My Seminary class has just started studying the Book of Isaiah. Chapter 2:2-4 contains the oft-quoted verses:
And it shall come to pass in the last days, that the mountain of the LORD?s house shall be established in the top of the mountains, and shall be exalted above the hills; and all nations shall flow unto it. And many people shall go and say, Come ye, and let us go up to the mountain of the LORD, to the house of the God of Jacob; and he will teach us of his ways, and we will walk in his paths: for out of Zion shall go forth the law, and the word of the LORD from Jerusalem. And he shall judge among the nations, and shall rebuke many people: and they shall beat their swords into plowshares, and their spears into pruninghooks: nation shall not lift up sword against nation, neither shall they learn war any more.
While most Mormons view these verses as a source of great inspiration, I read them and say, “huh?”
Donald Parry et al. authored a book entitled Understanding Isaiah. In it the authors suggest that “temple service and worship (2:2-3) are directly connected to worldwide peace and prosperity (2:4).” And later in the same paragraph, “temple attendance (2:2) results in peace.” Does this interpretation make sense?
The timing seems to be messed up. The references to people going to the temple place that event (or period of time) “in the last days,” but the references to peace are clearly millennial. Indeed, the authors of the commentary expressly tie peace to the millennium, not to “the last days” (an expression that they interpret to mean “our day”). I suppose that it is possible to connect temple attendance today with peace in the millennium, but would you really claim that one causes the other?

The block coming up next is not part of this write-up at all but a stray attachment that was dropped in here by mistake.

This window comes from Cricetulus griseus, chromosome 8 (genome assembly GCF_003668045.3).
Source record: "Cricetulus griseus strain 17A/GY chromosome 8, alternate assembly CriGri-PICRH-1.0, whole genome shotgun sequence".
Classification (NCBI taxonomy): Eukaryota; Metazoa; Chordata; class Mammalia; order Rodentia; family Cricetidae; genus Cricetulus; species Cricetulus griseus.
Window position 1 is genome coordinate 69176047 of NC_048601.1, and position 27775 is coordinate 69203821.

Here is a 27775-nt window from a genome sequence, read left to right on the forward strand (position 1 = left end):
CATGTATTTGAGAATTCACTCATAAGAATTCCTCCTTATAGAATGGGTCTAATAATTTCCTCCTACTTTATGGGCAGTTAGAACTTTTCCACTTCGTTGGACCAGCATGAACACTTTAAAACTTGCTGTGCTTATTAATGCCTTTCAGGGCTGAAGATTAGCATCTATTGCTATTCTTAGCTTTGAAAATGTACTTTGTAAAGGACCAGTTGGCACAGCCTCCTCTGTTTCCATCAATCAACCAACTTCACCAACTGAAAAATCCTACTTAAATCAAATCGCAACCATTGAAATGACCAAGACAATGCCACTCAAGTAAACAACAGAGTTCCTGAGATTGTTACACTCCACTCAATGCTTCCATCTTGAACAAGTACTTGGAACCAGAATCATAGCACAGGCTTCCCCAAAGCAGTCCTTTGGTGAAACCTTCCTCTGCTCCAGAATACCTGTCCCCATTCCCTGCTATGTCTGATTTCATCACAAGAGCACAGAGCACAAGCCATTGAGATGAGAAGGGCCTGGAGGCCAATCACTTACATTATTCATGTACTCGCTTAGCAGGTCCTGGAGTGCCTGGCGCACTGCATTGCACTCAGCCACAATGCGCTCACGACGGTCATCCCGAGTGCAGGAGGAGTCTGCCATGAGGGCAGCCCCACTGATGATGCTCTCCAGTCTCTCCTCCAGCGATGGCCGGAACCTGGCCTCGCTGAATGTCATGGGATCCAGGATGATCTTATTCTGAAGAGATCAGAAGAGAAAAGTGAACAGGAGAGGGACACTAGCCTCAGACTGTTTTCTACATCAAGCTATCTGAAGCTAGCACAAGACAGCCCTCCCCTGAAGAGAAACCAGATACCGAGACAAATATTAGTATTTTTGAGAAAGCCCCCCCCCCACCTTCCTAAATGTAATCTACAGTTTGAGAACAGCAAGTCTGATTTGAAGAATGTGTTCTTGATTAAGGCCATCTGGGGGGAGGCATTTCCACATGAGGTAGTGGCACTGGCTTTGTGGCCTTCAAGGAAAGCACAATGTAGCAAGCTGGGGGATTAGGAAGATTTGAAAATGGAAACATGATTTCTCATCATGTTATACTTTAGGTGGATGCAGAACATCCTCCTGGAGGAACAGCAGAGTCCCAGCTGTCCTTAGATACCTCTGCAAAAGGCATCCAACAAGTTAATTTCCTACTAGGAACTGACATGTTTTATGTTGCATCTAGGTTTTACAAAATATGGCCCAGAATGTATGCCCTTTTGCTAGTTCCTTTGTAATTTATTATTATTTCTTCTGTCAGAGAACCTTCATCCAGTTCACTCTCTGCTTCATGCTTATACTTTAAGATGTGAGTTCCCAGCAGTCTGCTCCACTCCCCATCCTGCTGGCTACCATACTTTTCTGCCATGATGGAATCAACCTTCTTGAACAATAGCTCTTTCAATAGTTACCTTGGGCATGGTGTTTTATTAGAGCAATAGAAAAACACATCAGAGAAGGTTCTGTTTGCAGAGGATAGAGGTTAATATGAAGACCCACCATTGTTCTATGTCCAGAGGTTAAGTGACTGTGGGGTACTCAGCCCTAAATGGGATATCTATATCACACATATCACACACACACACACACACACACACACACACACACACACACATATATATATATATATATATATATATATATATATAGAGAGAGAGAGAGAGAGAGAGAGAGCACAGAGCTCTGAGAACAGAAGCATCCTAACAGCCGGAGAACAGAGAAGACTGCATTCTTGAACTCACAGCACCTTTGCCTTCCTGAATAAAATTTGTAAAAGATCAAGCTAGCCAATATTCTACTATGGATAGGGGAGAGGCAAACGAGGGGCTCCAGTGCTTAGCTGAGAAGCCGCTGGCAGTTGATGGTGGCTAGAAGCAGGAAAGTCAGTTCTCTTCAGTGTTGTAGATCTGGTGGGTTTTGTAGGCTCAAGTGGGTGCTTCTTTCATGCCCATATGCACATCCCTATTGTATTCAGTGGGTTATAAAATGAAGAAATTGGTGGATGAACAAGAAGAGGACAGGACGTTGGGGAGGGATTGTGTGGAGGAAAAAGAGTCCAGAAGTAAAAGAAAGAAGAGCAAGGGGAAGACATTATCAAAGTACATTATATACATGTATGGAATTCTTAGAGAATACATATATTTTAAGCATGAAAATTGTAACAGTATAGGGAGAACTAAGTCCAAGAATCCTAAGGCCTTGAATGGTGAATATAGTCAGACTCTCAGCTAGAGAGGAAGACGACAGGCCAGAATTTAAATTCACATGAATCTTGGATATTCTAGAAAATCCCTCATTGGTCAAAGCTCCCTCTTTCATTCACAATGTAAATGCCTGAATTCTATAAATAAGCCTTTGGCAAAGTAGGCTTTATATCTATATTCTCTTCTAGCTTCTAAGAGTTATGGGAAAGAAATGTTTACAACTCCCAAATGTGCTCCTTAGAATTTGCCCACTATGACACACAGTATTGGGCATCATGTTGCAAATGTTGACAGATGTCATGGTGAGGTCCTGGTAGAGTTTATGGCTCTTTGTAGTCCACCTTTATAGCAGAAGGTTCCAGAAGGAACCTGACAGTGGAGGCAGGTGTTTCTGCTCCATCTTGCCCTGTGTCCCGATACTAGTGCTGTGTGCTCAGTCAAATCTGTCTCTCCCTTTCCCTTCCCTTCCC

Also, the fact that “all nations shall flow unto it” might be completely unconnected with temple attendance. Some people (including Apostle Robert Hales, in the April 2002 General Conference) have suggested that the 2002 Olympics was a fulfillment of that prophecy, but most of the people who attended the Olympics were not permitted to enter the temple.
Nevertheless, temple attendence does seem to be part of the prophecy. After all, the people “go up to the mountain of the LORD, to the house of the God of Jacob” so that the Lord may “teach us of his ways.” Surely, this is a reference to the learning of the temple ordinances.
What does Isaiah mean when he writes, “out of Zion shall go forth the law, and the word of the LORD from Jerusalem”? Here is an excerpt from the dedicatory prayer of the Idaho Falls Temple:
We pray that kings and rulers and the peoples of all nations under heaven may be persuaded of the blessings enjoyed by the people of this land by reason of their freedom under Thy guidance and be constrained to adopt similar governmental systems, thus to fulfill the ancient prophecy of Isaiah that “out of Zion shall go forth the law and the word of the Lord from Jerusalem.”
No problem, but does the spread of constitutional democracy have anything to do with temple attendance? The 2002 Olympics? To be clear, I am not saying that these ideas are not related, but the connections are more opaque than generally assumed. Based on the foregoing, these verses contain at least five separate concepts:
* The temple is built in Salt Lake City (late 1800s)
* People of the world visit Salt Lake City (2002)
* Members do temple work in the Salt Lake Temple (1893 – present)
* The nations will embrace constitutional democracy (1989 – present?)
* Peace will prevail on earth (Millennium)
This raises my Seminary Thought Question: Can you explain how these five ideas might be interconnected?